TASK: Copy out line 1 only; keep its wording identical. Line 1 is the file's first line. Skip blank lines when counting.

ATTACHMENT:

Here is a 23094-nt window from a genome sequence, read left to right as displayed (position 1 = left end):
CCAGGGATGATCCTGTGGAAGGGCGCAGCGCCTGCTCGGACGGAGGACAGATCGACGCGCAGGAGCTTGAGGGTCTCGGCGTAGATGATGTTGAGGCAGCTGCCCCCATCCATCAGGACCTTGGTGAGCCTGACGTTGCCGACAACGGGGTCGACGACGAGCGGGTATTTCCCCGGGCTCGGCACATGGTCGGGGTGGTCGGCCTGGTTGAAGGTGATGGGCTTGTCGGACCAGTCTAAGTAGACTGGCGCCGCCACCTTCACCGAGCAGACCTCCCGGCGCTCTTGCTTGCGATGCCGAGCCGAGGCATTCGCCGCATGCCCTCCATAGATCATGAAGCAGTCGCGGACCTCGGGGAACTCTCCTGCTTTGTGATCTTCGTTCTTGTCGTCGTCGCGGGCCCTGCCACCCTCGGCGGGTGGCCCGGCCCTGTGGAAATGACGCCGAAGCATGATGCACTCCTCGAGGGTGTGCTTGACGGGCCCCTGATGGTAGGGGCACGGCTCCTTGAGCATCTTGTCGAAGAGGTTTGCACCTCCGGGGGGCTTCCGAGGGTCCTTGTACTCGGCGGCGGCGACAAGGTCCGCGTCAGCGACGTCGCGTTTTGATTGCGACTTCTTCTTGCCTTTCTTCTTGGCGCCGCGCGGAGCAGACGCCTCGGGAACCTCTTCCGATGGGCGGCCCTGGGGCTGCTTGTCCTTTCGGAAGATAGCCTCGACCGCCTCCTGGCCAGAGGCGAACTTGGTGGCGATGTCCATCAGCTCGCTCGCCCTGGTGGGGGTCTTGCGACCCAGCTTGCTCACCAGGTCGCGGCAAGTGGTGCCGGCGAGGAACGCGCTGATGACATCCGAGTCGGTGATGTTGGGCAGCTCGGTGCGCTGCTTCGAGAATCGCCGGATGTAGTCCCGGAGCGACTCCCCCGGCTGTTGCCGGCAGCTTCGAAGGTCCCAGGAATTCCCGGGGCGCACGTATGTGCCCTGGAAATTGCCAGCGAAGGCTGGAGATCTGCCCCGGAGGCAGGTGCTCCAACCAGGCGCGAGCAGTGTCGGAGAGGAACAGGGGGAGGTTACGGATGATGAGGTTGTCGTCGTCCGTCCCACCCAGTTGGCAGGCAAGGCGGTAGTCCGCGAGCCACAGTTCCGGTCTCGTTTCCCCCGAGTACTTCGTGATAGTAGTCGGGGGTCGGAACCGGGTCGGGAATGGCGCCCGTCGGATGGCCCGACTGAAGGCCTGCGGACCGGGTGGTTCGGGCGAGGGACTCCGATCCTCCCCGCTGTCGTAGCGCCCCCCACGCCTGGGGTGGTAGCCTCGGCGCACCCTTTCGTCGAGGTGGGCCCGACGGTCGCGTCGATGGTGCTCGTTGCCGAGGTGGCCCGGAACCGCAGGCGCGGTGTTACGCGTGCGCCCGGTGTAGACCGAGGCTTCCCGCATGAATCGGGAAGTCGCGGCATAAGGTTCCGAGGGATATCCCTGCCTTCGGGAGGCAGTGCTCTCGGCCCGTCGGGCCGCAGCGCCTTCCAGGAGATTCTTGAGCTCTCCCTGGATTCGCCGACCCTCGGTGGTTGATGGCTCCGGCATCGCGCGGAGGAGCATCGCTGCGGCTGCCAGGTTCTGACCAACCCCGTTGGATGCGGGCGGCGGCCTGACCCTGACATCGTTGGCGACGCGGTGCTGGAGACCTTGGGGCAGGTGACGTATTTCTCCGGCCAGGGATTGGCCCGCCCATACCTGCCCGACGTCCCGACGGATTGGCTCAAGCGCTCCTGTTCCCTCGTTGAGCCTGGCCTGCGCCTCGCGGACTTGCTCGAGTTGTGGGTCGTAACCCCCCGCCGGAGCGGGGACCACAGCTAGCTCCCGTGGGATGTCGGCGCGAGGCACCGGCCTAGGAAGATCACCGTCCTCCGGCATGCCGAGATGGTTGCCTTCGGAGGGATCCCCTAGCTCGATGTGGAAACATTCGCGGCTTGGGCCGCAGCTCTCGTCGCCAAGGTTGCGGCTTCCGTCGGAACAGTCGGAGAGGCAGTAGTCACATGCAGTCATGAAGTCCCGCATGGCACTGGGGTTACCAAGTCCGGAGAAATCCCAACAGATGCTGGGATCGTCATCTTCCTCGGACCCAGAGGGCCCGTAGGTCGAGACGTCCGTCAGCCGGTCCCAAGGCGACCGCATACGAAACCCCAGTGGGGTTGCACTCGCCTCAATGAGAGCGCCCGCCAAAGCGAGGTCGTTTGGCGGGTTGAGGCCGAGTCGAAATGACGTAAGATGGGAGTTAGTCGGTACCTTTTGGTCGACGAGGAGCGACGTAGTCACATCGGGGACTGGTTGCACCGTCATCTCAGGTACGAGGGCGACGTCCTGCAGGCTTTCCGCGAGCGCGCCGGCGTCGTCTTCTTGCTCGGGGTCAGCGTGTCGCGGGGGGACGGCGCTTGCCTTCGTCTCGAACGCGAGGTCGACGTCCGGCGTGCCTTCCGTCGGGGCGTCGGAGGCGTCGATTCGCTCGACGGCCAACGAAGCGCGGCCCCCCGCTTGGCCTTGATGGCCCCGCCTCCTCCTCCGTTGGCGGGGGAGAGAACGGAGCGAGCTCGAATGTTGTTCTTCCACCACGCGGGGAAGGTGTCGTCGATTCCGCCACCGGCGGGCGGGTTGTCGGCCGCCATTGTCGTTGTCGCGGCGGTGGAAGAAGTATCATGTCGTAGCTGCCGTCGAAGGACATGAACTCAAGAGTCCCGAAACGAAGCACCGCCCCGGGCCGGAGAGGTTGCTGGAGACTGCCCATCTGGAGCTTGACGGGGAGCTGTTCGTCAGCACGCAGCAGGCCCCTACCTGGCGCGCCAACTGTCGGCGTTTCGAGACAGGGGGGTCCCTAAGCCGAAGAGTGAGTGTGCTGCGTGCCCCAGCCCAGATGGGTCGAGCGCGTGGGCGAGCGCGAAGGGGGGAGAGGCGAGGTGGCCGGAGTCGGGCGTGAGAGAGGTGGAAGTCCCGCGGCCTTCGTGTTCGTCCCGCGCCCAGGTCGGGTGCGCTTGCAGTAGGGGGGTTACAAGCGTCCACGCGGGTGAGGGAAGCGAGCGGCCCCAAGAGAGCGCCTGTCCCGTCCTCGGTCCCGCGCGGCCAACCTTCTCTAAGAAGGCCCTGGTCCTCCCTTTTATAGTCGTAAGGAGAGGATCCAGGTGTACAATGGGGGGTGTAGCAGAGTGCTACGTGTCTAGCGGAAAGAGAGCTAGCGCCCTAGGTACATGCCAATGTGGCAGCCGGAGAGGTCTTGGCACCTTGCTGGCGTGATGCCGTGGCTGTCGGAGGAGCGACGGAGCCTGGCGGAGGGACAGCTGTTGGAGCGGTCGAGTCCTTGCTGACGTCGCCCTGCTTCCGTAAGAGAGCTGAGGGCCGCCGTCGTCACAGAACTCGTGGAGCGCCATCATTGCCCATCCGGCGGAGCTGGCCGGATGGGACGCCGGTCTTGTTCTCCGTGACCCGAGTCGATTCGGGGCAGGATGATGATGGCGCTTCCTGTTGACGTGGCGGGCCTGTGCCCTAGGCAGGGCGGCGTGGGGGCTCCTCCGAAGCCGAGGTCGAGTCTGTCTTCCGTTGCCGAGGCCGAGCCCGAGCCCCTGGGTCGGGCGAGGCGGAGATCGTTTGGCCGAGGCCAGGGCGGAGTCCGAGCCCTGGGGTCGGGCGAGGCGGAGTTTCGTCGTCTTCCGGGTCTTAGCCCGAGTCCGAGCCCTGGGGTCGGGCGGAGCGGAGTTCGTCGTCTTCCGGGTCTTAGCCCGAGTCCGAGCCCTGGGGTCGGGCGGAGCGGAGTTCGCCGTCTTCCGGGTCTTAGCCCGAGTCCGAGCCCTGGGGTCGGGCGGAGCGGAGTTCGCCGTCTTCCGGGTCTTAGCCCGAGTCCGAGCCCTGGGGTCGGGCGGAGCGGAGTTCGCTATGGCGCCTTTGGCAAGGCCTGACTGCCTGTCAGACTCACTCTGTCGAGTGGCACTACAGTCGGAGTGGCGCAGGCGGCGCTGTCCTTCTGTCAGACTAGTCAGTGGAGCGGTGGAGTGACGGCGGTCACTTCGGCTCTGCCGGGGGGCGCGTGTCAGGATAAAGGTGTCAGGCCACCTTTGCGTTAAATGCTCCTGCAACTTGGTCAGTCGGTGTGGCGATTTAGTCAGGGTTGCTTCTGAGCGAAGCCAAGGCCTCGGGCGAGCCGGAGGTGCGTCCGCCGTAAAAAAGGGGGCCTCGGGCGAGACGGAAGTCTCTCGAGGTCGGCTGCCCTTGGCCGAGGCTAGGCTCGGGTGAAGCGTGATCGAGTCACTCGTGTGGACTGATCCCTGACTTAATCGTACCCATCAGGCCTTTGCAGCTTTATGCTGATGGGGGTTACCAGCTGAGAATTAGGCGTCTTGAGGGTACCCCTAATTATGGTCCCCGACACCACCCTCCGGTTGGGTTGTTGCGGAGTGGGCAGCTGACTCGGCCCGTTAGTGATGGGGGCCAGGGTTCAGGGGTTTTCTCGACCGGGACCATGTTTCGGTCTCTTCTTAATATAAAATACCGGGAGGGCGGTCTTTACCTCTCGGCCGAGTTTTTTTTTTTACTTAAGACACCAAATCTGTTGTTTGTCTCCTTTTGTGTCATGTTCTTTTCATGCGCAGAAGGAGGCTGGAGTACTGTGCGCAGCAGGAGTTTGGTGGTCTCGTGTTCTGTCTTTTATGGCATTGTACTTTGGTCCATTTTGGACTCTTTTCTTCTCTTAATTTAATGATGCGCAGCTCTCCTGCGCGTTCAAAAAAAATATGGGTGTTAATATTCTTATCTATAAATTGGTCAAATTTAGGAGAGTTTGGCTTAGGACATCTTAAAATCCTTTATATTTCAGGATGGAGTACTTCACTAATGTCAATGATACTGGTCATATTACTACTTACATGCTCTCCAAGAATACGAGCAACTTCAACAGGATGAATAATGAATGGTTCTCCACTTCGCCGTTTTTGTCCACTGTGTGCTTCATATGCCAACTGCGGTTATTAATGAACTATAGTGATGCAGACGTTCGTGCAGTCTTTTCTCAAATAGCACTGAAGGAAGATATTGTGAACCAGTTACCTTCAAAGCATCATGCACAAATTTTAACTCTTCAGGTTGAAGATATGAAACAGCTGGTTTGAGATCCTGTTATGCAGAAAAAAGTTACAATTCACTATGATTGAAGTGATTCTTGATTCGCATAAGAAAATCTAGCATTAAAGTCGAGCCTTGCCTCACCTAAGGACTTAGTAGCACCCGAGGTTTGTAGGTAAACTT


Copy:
Here is a 23094-nt window from a genome sequence, read left to right as displayed (position 1 = left end):